All the music was top class and this band is stellar live. The reason I kept on clock watching was because I didn’t want the gig to end at 10pm! I really didn’t! I’d have happily stayed on until 11pm to watch them.
But after a single song encore, the gig was over at 10pm sharp! A few minutes to try and get my now totally screwed legs working, put my mask back on and slowly shuffle on out the front doors. A short wait for 10.15pm to tick over and right on cue my taxi arrived and I was home at 10.30pm – which just blows my mind! I had only ever experienced that joy just the once in Luton when Ruts DC came to play the Hat Factory in March, 2018. It was bliss! Usually great gigs by big names meant trips to Cambridge, or London, or perhaps if you were lucky, Milton Keynes or Bedford, or St Albans, Watford or Hemel Hempstead.
Glasgow is just…such a gem! It really is. And what gigs this city gets! I love it! The only thing that would have made this night better was that there had been nothing wrong with my leg. Other than that, it was a perfect evening. I thoroughly enjoyed every single moment of it. Field Music are top notch!
Thanks to this bloody pandemic and frigging Covid-19, White Hot Day, the Simple Minds fan convention, set to take place in the band’s ‘hame toon’ of Glasgow (Glesga) has been rescheduled.
The convention will now take place on Saturday, October 15th, 2022, at a new venue, Classic Grand on Jamaica Street, Just a short (less than 5 minutes) walk from Central station (for those making their way into Glasgow for the event).
Tickets available through Tickets Scotland – all previously purchased tickets remain valid for the new date/venue.
It has been a little over 10 years since Catherine Anne Davies and Bernard Butler first decided to team up with each other and work on producing music together. They quickly felt they had the makings of an album together. Little by little things came together, building on their work together when time allowed. A few years down the track with Catherine working on her on solo career as The Anchoress, and then being part of the touring band with Simple Minds and in between those things juggling with continuing work with Butler on what would become In Memory Of My Feelings. Talk about multi-tasking!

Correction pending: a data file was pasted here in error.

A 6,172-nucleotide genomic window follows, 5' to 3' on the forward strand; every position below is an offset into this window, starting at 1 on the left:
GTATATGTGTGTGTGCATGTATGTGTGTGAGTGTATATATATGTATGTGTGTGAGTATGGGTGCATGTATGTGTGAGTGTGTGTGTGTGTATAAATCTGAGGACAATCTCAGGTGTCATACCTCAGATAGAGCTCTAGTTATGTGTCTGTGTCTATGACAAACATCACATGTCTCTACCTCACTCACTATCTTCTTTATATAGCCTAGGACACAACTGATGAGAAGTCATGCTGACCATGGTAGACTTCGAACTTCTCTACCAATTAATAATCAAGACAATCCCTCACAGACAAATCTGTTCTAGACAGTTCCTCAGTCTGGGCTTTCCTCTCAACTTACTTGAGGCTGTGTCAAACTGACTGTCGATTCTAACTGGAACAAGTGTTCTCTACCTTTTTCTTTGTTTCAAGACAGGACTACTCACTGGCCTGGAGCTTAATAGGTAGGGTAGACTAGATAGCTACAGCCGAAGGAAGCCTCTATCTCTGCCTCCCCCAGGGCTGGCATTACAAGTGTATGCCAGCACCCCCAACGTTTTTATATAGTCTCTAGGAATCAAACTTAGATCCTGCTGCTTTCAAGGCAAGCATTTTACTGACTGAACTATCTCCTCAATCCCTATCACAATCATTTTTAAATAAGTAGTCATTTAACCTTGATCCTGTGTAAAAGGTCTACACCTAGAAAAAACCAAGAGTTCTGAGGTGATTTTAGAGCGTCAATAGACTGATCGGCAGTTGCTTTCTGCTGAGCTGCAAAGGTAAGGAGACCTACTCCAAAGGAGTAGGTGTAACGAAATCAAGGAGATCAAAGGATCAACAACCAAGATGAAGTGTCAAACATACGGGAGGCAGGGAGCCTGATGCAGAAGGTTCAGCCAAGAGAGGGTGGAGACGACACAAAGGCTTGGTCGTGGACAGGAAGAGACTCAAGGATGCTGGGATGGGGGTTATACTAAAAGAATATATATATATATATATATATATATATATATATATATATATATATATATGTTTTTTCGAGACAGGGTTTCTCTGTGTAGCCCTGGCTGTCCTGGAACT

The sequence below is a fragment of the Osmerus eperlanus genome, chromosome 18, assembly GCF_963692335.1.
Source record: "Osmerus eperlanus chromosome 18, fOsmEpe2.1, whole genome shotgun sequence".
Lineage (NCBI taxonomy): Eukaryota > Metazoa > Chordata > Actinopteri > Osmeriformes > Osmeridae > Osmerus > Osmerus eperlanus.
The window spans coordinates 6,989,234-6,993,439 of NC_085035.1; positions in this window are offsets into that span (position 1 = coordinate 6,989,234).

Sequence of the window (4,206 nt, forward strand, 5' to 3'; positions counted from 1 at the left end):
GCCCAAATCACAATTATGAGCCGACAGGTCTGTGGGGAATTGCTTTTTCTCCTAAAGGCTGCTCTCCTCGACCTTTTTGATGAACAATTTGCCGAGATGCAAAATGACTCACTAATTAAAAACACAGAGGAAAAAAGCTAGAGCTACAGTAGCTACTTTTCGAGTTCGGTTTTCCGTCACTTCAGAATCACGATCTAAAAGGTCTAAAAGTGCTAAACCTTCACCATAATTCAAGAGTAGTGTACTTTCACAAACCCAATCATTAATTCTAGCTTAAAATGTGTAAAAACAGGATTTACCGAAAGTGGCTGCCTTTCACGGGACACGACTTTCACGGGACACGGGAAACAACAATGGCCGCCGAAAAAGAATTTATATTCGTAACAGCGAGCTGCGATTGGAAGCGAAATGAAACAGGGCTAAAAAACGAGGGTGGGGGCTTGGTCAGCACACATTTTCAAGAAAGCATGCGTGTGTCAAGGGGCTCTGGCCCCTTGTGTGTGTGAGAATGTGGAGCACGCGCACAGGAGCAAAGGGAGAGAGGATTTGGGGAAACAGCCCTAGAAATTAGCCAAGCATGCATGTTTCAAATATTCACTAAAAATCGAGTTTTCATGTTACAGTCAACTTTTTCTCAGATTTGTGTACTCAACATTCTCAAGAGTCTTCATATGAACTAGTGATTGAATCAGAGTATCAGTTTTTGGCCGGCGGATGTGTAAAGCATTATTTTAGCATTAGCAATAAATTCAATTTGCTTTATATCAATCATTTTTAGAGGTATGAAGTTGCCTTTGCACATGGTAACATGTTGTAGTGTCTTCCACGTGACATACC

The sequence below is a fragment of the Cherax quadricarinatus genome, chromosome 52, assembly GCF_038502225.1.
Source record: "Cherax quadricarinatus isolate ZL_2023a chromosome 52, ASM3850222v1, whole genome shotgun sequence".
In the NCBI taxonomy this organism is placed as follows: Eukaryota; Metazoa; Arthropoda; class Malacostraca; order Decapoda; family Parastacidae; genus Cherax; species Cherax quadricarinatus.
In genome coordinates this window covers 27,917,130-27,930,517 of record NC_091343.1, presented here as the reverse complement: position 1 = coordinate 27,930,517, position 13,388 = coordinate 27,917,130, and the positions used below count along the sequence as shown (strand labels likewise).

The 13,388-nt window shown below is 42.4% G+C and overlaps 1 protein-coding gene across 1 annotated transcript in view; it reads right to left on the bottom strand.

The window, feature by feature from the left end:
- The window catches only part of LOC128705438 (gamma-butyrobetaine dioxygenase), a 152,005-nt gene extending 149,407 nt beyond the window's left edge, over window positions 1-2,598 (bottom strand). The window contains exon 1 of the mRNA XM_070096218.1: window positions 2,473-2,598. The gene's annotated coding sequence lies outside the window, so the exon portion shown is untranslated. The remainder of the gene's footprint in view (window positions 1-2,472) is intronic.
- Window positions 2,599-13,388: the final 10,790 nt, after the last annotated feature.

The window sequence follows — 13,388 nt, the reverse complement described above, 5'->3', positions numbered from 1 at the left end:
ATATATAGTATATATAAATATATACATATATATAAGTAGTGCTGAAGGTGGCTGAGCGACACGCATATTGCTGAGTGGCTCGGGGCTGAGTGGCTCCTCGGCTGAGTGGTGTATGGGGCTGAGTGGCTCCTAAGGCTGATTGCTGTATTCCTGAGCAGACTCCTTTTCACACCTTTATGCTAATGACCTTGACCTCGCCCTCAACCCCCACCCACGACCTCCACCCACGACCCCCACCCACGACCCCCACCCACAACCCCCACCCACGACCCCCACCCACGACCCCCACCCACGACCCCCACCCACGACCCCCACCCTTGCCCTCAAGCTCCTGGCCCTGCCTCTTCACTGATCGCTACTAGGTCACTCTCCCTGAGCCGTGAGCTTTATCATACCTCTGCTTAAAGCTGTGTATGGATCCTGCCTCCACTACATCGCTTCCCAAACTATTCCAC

The album was all but completed for a number of years. Davies and Butler suffered knock backs. Record companies would show an interest and then inexplicably go cold on the idea. But both Catherine and Bernard knew they had a diamond here! They just needed someone else to see, feel and hear it! Enter Pete Paphides and his newly established record label, Needle Mythology. He knew the gem that was before him. And so, with one last little hiccup along the way (the test pressing of the album causing a problem which meant a one month delay from the initial release date of September 18th), Friday – at last – saw the release of In Memory Of My Feelings, on vinyl, CD and in digital format and through streaming services.
Was it worth the wait? My opinion – a resounding YES!
The Breakdown: It’s beautiful melancholia. Catherine has a knack for that. Its sparse chords and mirrored vocal harmonies exude fear and regret but…there is light. The best melancholic songs always bring a hope with them. There is hope. It ends in hope. There is love. Strength. And the offering of courage.
Ten Good Reasons: It has been my earwarm all day! There is sass and sensuality and sultriness. Relationships when they hit the rocks and flatline. Do we push on? Is there any sense in doing so? That’s what I hear in this song. Again, impeccable harmonies and fabulous guitar work from Butler. The final 30 seconds of the song is just…perfection. That repetition of “what a mess we’re in” and then the ending piano chords. Geez…I know that is something. Or is a nod to something familiar but I can’t put my finger on it! (Catherine might tell me if she sees this?)